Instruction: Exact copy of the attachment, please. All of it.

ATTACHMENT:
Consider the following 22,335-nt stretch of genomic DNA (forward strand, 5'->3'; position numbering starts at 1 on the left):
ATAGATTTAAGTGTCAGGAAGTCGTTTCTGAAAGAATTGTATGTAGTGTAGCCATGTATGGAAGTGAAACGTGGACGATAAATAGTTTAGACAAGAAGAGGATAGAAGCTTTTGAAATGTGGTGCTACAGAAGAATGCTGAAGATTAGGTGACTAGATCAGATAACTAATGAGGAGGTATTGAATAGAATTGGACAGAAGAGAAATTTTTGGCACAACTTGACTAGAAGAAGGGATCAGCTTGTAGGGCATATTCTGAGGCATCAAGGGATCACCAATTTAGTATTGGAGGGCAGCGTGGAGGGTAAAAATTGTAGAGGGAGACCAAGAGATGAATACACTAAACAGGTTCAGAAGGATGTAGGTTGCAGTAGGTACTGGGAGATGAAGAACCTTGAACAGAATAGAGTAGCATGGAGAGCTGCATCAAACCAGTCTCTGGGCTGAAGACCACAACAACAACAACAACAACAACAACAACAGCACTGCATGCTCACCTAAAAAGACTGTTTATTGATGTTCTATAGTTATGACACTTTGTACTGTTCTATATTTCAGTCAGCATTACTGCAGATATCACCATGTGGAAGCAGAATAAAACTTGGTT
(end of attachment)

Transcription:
Consider the following 22,335-nt stretch of genomic DNA (forward strand, 5'->3'; position numbering starts at 1 on the left):
ATAGATTTAAGTGTCAGGAAGTCGTTTCTGAAAGAATTGTATGTAGTGTAGCCATGTATGGAAGTGAAACGTGGACGATAAATAGTTTAGACAAGAAGAGGATAGAAGCTTTTGAAATGTGGTGCTACAGAAGAATGCTGAAGATTAGGTGACTAGATCAGATAACTAATGAGGAGGTATTGAATAGAATTGGACAGAAGAGAAATTTTTGGCACAACTTGACTAGAAGAAGGGATCAGCTTGTAGGGCATATTCTGAGGCATCAAGGGATCACCAATTTAGTATTGGAGGGCAGCGTGGAGGGTAAAAATTGTAGAGGGAGACCAAGAGATGAATACACTAAACAGGTTCAGAAGGATGTAGGTTGCAGTAGGTACTGGGAGATGAAGAACCTTGAACAGAATAGAGTAGCATGGAGAGCTGCATCAAACCAGTCTCTGGGCTGAAGACCACAACAACAACAACAACAACAACAACAACAGCACTGCATGCTCACCTAAAAAGACTGTTTATTGATGTTCTATAGTTATGACACTTTGTACTGTTCTATATTTCAGTCAGCATTACTGCAGATATCACCATGTGGAAGCAGAATAAAACTTGGTT